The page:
And which comics influenced you most?
Part #2 of Spawn. It opened up my eyes: severed hands can fly around in comics as well! If I look back at it now, it's not much, but after seeing the lame Spiderman and Superman comics published at that time in Hungary it was a joy. I always wanted something darker, and dismal in comics, but I always liked bizarre, and grotesque movies as well. The works of Tim Burton, Polanski, Kubrick, and Lucio Fulci's horrors. I've been feeding off of these ever since, it's a good deal to take some of the close-ups, colours, and moods of directors. The famous drawers who have influenced me were Alberto Brecchia, Das Pastoras and Carlos Nine, painters were Andrew Wyeth and Helnwein. And Juanjo Guarnido drew fantastic animal-headed people in Blacksad.
Guarnido was spanish, yet he became popular in France, like you. Shuold all Hungarian drawers work abroad?
Do they have a choice? In Hungary there is no comic profession, no professional scriptwriters. There are good drawers, but they aren’t professionals, they can’t do 24 pages a month. Even if they could Hungary is lacking the demand for such things, since people think, that comics are a piece of drawn crap. But like the movie industry, this is basic entertainment industry as well. Here, when you buy a ticket to the cinema, you know just what you will get. When it comes to comics, sadly, you don't.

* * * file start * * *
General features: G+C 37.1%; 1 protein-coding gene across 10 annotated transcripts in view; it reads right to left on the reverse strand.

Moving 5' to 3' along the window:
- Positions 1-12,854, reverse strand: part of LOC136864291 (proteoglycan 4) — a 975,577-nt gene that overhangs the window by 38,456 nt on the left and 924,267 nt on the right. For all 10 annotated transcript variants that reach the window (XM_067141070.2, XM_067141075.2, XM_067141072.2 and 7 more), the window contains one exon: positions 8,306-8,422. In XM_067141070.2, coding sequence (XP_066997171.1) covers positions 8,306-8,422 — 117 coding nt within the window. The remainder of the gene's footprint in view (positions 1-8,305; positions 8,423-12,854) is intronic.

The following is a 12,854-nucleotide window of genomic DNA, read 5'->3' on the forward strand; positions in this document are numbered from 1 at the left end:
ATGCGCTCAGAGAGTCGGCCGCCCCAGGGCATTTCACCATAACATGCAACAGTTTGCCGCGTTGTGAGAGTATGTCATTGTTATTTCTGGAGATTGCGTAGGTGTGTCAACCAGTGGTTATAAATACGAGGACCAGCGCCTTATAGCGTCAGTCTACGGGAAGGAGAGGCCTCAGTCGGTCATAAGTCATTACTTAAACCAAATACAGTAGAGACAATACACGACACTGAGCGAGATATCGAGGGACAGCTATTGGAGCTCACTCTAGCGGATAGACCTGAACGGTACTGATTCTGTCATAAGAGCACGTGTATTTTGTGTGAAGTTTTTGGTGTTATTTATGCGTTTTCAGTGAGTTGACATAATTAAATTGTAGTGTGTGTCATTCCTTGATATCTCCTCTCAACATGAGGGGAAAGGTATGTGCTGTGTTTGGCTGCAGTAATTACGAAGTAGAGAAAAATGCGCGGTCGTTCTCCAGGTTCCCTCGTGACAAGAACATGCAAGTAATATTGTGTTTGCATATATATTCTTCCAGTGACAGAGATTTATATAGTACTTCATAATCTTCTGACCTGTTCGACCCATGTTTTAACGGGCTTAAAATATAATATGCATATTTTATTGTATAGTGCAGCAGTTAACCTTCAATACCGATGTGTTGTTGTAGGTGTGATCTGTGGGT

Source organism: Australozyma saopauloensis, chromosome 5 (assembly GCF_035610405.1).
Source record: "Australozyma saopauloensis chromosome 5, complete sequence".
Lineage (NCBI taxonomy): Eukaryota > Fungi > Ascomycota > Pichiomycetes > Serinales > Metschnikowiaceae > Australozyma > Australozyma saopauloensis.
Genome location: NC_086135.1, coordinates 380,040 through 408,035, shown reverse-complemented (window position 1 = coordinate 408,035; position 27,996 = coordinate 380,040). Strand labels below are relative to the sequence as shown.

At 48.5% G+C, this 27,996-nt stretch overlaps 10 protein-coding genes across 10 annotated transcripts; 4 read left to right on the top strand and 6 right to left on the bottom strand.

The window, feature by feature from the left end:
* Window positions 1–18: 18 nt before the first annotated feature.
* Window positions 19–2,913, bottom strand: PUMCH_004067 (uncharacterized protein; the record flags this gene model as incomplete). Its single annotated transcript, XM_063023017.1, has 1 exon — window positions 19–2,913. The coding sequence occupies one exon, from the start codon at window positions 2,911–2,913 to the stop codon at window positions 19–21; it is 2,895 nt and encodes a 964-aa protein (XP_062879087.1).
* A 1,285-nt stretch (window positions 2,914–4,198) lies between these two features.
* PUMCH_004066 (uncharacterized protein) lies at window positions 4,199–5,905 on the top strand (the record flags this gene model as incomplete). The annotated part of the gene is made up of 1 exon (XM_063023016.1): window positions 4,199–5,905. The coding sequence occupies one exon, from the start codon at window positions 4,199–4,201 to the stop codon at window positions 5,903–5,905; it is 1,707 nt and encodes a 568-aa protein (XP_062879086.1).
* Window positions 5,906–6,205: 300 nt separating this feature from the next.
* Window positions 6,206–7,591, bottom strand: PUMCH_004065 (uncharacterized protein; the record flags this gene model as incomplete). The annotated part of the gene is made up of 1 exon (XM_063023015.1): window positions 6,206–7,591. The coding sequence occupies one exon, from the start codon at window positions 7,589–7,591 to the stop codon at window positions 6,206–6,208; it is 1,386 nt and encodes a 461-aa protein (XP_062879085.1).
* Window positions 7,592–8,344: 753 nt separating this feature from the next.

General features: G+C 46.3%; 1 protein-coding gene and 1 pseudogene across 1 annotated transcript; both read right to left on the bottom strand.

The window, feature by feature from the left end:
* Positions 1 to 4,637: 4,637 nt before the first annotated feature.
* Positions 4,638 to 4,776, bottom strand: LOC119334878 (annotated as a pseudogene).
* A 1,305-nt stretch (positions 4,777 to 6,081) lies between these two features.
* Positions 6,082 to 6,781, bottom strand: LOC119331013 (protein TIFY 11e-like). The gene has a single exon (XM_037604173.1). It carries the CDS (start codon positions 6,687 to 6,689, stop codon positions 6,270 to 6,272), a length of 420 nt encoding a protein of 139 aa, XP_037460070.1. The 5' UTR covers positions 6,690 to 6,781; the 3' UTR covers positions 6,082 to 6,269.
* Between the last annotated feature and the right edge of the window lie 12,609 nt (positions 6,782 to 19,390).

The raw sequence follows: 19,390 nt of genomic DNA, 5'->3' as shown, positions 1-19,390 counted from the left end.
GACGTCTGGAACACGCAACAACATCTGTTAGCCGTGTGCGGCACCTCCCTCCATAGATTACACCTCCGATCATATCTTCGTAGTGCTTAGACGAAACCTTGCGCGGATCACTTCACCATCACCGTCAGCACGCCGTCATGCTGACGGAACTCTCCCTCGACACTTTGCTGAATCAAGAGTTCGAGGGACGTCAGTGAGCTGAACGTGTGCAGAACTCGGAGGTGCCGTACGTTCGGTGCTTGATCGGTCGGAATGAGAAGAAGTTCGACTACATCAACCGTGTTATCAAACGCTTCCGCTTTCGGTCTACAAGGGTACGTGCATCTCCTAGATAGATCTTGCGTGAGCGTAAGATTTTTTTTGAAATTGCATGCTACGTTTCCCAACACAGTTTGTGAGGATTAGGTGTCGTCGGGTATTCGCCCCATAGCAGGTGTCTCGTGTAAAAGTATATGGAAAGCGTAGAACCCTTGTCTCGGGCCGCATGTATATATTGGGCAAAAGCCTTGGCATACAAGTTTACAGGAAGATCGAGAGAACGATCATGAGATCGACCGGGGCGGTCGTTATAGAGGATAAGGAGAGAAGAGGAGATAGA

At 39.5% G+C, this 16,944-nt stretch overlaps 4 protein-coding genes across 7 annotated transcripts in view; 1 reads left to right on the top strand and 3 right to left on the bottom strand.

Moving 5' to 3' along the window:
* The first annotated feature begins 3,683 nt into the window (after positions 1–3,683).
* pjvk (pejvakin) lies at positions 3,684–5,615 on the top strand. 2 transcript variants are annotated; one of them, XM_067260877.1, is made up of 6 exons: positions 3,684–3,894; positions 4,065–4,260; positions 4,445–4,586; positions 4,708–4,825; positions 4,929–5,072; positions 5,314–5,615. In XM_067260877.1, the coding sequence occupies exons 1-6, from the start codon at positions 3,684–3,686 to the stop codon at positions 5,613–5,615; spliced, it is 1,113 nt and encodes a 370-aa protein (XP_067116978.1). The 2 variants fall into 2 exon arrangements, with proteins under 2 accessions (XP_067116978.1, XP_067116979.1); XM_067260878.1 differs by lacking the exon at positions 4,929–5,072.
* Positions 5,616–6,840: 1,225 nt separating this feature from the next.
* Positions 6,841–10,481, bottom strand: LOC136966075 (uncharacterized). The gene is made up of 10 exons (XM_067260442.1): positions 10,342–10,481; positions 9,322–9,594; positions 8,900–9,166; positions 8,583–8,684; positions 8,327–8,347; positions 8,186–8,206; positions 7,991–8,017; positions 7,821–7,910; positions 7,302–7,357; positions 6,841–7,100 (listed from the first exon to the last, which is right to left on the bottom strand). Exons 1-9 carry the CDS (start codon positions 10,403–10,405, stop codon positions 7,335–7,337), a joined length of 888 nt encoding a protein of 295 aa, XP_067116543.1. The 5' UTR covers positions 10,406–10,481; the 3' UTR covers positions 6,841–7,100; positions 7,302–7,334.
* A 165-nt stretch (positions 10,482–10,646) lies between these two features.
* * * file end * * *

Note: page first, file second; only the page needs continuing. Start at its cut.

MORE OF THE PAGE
What's the solution?
We must bring up a comic consuming generation. We need online comics on all the news pages, even on Index, something you get right in your face. And after a while, people will get used to it. But here we always try to sell comics as art. We shouldn't force that. 500 copy private publishings are nonsense, because you give half of it to friends and family, and the rest will collect dust in bookshops. We need a popular thing here, something big, which is read by at least 10 000 people.
Do you have something like that?
Unfortunately I can't draw for the Hungaran authors at the moment. I'm very busy nowadays, and in Hungary there aren't enough talented writers neither in films nor in comics. The Hungarian comic indrustry needs much better writers and better stories. If the writers got the point and have learned everything, they could break the rules and save the world.